|Messenger photos by Whitney Wilson Coy|
|These buildings are on opposite ends of the same block on West Broad Street. This section of the street, in the Hilltop area, is the subject of a market analysis being contracted through the HBA and funded by the city of Columbus, in hopes of bringing it back to life.|
Once upon a time, West Broad Street was a happening place. If the Hilltop Business Association has its way, it will be again.
In August, the HBA contracted Boulevard Strategies, a Columbus-based economic development consulting firm, to compile a market analysis for land use on the Hilltop portion of West Broad Street running from Highland Avenue to Demorest Avenue.
This study was funded through a $15,000 grant from Columbus City Council as a way to identify potential opportunities for growth in the area.
Christopher Boring, president of Boulevard Strategies, presented part one of an interim report on his progress to HBA members and Hilltop residents on Oct. 18 at the Hilltop branch of the Columbus Metropolitan Library.
“This study is really just a way to get the word out that there is a huge opportunity for business in that area,” said Boring.
Boring has used several different methods for collecting information, including in-person interviews with business owners and residents, surveys, field observations, and information obtained from various state and local departments and organizations.
The Columbus retail market
Before looking at West Broad alone, Boring first studied the Columbus retail market as a whole.
In the late 1990s and early 2000s, Columbus experienced an explosion of new construction from which it is still recovering. The city witnessed the development of new malls and entertainment venues such as Polaris, Tuttle and Easton.
According to Boring, the venues grew faster than the population, creating vacancies.
In 2002, the vacancy rate in Columbus reached its highest point, 12 percent, the fourth highest vacancy rate in the nation that year. Although that number is expected to decrease to 10.5 percent by 2010, it is still higher than the national average of 8 percent.
As the times change, so do the ways people spend their money.
According to Boring’s report, as baby boomers age, the market is adjusting in response to their needs. This is evident in the growth of the medical retail industry.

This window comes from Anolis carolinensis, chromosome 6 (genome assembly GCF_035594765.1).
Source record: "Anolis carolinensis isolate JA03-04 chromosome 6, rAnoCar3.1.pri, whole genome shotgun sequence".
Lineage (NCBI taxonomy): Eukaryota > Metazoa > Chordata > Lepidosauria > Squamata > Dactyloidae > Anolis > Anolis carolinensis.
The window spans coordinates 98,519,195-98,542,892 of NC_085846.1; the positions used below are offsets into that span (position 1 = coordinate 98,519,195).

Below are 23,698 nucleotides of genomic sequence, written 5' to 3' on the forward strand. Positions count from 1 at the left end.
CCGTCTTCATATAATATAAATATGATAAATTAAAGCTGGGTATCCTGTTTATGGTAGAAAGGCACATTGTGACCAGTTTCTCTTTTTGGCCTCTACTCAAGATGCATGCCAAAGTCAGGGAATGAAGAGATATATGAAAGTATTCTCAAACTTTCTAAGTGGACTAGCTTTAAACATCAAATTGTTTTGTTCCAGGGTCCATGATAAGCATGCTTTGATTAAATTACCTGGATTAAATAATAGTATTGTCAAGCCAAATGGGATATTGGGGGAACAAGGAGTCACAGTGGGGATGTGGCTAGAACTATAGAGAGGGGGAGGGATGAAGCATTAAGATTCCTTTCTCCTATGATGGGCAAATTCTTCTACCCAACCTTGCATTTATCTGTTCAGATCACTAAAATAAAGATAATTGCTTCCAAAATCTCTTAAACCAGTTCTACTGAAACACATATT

Also, the success of open-air malls, or “lifestyle centers,” is encouraging the development of similar facilities, leaving existing enclosed malls, such as Westland and the City Center, behind.
Boring’s research suggests that these lifestyle centers are successful because they acknowledge the importance of time and convenience.
Boring stated that the three most important variables in retail real estate are “Parking, parking and parking.”
“Parking challenges threaten the vitality of urban corridors and suburban downtowns throughout the region,” said Boring in his report.
He offered that this can be remedied by enforcement and management of existing spaces, new technologies and encouragement of alternative transportation, including walking.
Boring does not feel that the steady increase of online shoppers has a negative effect on urban corridors.
According to his research, Boring stated that 41 out of the top 50 rated Internet retail sites are owned by traditional chains.
While it does have an impact on storage space and inventory, the Internet actually helps existing retailers to reach a wider market of customers.
Hilltop Trade Area
The Hilltop Trade Area, an area defined by the boundaries of the Greater Hilltop Area Commission, has a population of about 67,000 people from about 30,000 households, says Boring.
This makes the population density of the Hilltop 20 times higher than that of Columbus as a whole.
Local retail demand
Boring’s studies found that many of the retailers on West Broad fall into the “convenience goods and services” category and target only those living and working on the Westside.
Thirty-two of the corridor’s 52 retail businesses serve the everyday needs of residents. Boring cited Hilltop Marketplace, Walgreens and Gearhardt’s True Value Hardware as the area anchors. The majority of remaining spaces are mini-mart/carry-outs, hair salons and fast food.
He estimates that residents in the Hilltop Trade Area will spend $525 million on retail purchases in 2007.
He added that those living in the Hilltop will spend an above average portion of income on everyday basic goods such as food and medicine due to a lower income per-capita.
Boring added that Hilltop residents also spend more money youth-oriented categories such as children’s clothing and entertainment.
With all of this money being spent, why aren’t the Westside businesses more successful? Because only 5 percent of the retail spending by those living inside the Hilltop Trade Area is captured by businesses on West Broad.
Boring’s study found that those living and working in the Hilltop area spend an estimated $55 million annually on dining an entertainment. Only $1 million of that is spent at Hilltop businesses.
This means that residents are leaving the Hilltop area to spend money.
Boring spoke with several area business owners and managers. Sixty-two percent of those interviewed felt that national retail chains are their biggest competition and that they primarily compete with “big-box retail” in Grove City and Hilliard.
Almost half of the businesses interviewed admit that business is worse this year than five years ago.
If these conditions do not improve, the Westside could see an additional 70,000 square feet of vacant space.
To be continued
Although Boring’s study is not yet complete, too much information has been gathered to fit into one evening.
Boring will present the rest of his findings, including possible strategies and tactics for going after new businesses, at part two of his presentation on Oct. 30 at 6:30 p.m. at the Hilltop Branch of the Columbus Metropolitan Library